British Columbia

The housing market is tearing us apart, new poll suggests

The lack of affordable housing in B.C. is creating divisions between economic classes and age groups, according to participants in a new poll commissioned by CBC.

Survey indicates the vast majority of British Columbians are worried about real estate affordability

West Side Vancouver residents rallied against a school tax for people who own homes valued at more than $3 million, one possible sign of a growing division along economic lines in this province. (CBC)

The lack of affordable housing in B.C. is creating divisions between economic classes and age groups, according to participants in a new poll commissioned by CBC.

The Mustel Group survey shows that 86 per cent of respondents believe the province is now divided along economic lines, while 64 per cent think affordability issues have created divisions between age groups.

A smaller group (39 per cent) said they believe there are splits along racial lines because of the high cost of real estate.

The survey was conducted last month by the Mustel Group to mark the launch of CBC's new podcast SOLD!, which examines the high-stakes debacle that is Metro Vancouver's real estate market.

The pollster's questions explored British Columbians' anxieties about the role of foreign investment in the market and gauged support for measures to cool searing-hot prices.

Blame for foreign buyers and speculators

Across B.C., more than 90 per cent of those surveyed said they are at least somewhat concerned about housing affordability. Within Vancouver, close to three-quarters said they were very concerned.

The poll results suggest many people are pointing fingers at speculators and foreign buyers as two of the sources of the housing crisis.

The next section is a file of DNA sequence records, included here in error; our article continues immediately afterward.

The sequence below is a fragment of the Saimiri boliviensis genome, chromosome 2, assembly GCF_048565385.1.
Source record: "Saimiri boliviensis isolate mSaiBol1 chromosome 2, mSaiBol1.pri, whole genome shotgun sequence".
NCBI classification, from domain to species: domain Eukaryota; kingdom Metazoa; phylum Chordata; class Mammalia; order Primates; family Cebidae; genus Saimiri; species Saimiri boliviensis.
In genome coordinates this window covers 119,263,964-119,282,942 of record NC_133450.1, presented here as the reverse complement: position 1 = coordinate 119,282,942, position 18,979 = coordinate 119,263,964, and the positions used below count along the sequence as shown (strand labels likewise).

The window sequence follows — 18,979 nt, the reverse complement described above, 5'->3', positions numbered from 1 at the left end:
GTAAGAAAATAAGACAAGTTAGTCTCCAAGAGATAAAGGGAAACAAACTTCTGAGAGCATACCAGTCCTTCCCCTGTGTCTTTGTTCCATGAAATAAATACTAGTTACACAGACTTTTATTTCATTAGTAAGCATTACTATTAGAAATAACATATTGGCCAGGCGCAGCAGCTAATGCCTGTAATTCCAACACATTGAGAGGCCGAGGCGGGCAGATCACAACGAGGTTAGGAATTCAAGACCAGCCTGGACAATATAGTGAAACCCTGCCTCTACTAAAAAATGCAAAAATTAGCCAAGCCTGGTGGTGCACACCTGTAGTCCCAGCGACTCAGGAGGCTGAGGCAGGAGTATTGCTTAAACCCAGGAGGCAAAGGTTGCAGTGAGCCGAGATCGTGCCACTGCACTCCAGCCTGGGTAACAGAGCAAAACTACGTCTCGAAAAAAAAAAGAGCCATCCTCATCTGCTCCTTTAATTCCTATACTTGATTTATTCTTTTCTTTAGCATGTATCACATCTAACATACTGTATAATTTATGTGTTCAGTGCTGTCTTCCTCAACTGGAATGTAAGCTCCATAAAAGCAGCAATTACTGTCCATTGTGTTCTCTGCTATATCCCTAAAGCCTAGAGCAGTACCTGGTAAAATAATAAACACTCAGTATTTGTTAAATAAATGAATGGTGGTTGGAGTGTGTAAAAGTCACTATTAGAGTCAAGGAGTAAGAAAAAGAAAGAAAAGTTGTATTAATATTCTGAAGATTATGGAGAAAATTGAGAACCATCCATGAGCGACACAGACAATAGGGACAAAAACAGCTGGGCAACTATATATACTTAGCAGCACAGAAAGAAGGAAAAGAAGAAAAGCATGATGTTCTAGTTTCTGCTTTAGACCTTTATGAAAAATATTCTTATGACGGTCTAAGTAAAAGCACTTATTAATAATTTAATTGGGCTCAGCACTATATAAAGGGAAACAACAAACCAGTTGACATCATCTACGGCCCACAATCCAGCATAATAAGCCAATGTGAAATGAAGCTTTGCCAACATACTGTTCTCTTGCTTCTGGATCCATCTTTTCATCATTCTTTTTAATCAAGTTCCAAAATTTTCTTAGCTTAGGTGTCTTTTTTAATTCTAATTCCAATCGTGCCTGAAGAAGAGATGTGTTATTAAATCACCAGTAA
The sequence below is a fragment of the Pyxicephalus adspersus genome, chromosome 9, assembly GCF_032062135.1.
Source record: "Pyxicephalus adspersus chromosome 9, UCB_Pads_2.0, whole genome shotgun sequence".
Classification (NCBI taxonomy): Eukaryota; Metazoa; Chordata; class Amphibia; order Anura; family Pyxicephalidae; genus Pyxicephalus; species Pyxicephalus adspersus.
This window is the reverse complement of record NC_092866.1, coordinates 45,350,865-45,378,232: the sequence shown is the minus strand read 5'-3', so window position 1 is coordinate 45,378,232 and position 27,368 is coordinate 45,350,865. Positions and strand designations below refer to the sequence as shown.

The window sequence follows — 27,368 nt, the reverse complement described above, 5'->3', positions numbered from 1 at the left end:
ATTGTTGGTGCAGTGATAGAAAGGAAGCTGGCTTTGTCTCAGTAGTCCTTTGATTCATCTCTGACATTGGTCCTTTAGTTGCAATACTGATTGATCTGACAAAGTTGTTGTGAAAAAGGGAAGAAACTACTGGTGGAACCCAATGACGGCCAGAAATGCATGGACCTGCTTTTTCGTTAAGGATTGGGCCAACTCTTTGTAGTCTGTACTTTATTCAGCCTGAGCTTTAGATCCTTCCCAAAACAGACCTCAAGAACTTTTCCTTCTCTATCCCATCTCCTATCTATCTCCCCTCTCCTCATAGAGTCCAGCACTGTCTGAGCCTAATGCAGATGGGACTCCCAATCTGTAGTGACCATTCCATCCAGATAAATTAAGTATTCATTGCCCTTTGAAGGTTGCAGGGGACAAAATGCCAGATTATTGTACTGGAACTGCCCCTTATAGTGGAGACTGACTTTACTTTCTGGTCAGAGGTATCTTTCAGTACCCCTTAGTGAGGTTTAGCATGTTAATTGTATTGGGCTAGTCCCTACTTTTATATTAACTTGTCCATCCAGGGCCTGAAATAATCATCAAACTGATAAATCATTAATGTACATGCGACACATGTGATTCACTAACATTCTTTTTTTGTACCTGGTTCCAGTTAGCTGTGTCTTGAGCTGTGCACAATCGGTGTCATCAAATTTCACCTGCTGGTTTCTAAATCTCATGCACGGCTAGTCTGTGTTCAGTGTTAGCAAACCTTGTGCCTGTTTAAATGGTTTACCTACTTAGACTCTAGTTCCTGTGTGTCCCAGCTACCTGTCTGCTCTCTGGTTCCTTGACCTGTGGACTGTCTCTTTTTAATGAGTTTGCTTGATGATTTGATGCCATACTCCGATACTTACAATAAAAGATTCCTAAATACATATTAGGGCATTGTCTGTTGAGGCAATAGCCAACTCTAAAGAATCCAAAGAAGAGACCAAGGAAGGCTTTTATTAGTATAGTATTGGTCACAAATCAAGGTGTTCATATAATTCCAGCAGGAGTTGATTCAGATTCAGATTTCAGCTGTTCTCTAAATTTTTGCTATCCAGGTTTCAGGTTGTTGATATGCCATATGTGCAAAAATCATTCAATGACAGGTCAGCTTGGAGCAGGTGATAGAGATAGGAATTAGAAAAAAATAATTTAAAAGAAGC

The vast majority of respondents (86 per cent) said they believe foreign investment and speculative buying are hurting B.C. overall. A somewhat smaller selection (65 per cent) said they think those factors have significantly affected housing affordability.

In turn, the results show broad support for measures to curb speculation (86 per cent) and about three-quarters said they believe those measures can be implemented without harming the B.C. economy.

Meanwhile, more than half of those surveyed (58 per cent) said it's time to consider a complete ban on foreign real estate investment.

The poll was conducted online among a random sample of 400 adults. A randomized sample of this size would yield a margin of error of plus or minus five per cent, 19 times out of 20.

Sample sizes for some regions, including the City of Vancouver (58 responses) and Victoria/Vancouver Island (69 responses), were small for a survey of this type.

If you are interested in housing affordability, check out CBC's new podcast, SOLD! Host Stephen Quinn explores how foreign investment in real estate divides community, class and culture. Find it at CBC Podcasts or Apple Podcasts.

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